The Optical Lattice clock will lose one second every 15 billion years.

How do we know?

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In this case the clocks isn’t displaying a time. It’s counting “tics”. Using math, they can determine how often these tics occur and how many should occur in one second. They can also measure the extremely tiny variations in how often these tics occur. They aren’t EXACTLY on time, but the variations are extremely small. So small that the total number of tics it would count in 15 billion years is only going to be off by the number they calculated occur in one second.

The smaller the variation in these “tics”, the more accurate the clock is. The counted number will closer to the expected number over time. They can also start counting at a specific time and use the number they have counted to calculate what the current time is based on the number of tics that have occurred.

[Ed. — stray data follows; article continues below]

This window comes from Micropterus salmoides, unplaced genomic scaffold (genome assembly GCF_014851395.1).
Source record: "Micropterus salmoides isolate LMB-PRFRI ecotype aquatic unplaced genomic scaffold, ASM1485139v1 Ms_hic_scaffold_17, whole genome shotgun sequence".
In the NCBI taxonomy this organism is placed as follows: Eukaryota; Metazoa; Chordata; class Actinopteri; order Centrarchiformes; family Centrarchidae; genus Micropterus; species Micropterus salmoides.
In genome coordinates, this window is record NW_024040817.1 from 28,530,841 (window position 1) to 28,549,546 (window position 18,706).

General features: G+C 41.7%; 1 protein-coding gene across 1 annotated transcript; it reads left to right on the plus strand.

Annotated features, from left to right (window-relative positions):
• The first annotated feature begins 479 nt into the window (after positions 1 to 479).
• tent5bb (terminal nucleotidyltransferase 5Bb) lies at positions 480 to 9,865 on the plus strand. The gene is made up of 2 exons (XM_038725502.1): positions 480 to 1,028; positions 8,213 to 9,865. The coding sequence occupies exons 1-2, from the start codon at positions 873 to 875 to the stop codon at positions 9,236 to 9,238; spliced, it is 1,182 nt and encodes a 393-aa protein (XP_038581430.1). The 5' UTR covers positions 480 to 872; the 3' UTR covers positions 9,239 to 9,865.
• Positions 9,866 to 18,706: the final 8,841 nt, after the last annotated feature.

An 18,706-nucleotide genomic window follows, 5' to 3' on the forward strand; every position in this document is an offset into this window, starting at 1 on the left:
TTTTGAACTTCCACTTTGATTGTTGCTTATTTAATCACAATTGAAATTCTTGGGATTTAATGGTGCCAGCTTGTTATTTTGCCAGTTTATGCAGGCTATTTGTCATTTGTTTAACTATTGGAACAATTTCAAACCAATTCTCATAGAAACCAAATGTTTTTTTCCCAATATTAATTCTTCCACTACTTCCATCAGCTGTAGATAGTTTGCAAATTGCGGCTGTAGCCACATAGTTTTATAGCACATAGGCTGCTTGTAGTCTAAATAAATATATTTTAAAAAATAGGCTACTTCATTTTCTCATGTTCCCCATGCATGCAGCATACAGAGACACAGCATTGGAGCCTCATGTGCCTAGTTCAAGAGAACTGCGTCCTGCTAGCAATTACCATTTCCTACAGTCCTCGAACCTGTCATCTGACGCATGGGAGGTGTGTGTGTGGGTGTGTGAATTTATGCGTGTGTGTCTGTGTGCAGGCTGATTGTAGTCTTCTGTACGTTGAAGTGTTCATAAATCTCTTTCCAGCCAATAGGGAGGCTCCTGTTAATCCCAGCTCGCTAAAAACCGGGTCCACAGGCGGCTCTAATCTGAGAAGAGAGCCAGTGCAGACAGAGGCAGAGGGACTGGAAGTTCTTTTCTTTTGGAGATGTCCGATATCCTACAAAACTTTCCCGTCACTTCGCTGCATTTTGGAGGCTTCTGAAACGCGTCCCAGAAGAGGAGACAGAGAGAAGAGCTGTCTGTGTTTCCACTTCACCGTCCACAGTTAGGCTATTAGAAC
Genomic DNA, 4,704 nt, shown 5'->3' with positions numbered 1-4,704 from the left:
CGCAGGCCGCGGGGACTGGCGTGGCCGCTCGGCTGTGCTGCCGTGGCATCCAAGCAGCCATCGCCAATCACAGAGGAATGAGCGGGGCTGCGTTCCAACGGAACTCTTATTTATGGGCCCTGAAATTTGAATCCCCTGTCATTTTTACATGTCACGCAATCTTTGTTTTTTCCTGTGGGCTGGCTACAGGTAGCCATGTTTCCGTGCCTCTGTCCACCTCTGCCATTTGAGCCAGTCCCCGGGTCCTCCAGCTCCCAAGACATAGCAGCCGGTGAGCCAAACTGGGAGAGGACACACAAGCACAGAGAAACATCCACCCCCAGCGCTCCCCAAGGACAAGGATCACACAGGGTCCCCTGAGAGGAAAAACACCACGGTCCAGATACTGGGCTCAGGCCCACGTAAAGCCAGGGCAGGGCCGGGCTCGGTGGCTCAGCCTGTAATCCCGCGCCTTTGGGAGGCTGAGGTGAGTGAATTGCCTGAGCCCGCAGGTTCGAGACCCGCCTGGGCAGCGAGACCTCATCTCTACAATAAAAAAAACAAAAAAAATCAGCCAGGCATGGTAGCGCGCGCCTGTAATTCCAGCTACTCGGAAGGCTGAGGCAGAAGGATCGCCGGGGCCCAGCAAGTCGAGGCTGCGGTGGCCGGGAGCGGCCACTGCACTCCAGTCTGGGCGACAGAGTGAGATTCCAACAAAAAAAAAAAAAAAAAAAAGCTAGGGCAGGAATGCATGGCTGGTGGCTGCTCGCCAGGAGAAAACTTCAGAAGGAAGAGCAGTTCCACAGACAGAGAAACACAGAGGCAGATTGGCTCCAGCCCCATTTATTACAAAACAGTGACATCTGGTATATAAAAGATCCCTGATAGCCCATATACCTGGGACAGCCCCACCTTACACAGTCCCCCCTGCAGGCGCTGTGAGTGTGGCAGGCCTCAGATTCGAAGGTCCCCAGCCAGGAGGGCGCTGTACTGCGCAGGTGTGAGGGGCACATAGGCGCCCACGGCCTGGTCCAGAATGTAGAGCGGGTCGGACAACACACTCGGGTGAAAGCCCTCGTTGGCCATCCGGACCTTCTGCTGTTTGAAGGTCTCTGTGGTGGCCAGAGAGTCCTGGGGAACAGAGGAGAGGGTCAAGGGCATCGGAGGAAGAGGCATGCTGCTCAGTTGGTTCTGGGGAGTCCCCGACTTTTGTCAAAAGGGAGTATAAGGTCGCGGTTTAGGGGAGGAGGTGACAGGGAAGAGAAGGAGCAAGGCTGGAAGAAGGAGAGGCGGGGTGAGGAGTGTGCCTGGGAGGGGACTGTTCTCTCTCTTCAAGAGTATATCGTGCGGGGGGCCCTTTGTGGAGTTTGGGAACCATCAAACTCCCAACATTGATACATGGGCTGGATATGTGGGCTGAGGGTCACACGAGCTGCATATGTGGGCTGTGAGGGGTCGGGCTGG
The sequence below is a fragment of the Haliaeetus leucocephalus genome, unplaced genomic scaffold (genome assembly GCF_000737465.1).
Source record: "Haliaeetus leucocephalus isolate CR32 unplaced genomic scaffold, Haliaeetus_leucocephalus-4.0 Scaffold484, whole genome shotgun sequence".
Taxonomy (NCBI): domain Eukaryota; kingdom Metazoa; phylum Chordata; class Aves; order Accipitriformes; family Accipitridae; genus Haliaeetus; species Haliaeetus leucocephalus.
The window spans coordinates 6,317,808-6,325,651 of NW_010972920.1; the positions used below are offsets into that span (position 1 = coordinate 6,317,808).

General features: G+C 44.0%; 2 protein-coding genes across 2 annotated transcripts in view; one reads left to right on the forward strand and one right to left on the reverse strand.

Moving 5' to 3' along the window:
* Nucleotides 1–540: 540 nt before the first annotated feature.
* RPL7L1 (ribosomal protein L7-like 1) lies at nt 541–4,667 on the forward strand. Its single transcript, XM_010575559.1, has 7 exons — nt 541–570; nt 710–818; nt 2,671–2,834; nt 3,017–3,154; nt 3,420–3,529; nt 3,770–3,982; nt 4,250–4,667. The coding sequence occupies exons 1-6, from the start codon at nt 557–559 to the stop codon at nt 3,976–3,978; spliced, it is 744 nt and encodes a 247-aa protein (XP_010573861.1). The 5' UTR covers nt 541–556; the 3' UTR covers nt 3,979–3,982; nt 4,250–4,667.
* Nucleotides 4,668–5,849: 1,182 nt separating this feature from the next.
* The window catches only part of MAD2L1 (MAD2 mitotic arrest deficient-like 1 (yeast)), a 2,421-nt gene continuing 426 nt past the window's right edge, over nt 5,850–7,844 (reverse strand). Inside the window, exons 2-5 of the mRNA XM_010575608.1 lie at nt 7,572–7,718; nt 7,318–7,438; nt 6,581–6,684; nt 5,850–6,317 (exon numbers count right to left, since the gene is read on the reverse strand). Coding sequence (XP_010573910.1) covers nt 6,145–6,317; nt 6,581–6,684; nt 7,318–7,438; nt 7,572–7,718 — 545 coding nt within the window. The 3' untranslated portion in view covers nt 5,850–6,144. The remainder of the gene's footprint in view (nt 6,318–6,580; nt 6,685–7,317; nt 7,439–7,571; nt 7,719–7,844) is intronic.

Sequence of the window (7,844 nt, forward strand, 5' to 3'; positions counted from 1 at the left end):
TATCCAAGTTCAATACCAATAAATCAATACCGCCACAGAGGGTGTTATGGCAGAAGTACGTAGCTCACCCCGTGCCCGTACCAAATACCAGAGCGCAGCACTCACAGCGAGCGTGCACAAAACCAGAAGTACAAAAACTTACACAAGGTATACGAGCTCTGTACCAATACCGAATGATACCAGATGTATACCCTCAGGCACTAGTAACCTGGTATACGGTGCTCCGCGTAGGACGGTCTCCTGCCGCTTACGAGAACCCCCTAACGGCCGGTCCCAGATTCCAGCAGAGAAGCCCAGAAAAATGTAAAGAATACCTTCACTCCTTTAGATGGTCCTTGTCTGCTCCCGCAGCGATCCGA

In this case the tics aren’t a series of mechanical gears turning a second hand, but a measurement of the vibrations of cesium atoms.

You make multiple clocks and regularly compare them with each other at high precision. You need to very carefully compensate for differences caused by relativistic effects. Even small changes in altitude or the local strength of gravity will be noticeable with clocks of this accuracy.

Today, the most precise clocks are based on a natural atomic resonance of the cesium atom—the atomic equivalent of a pendulum.

[src](https://www.laserfocusworld.com/test-measurement/research/article/16556429/alloptical-atomic-clock-may-be-worlds-most-precise)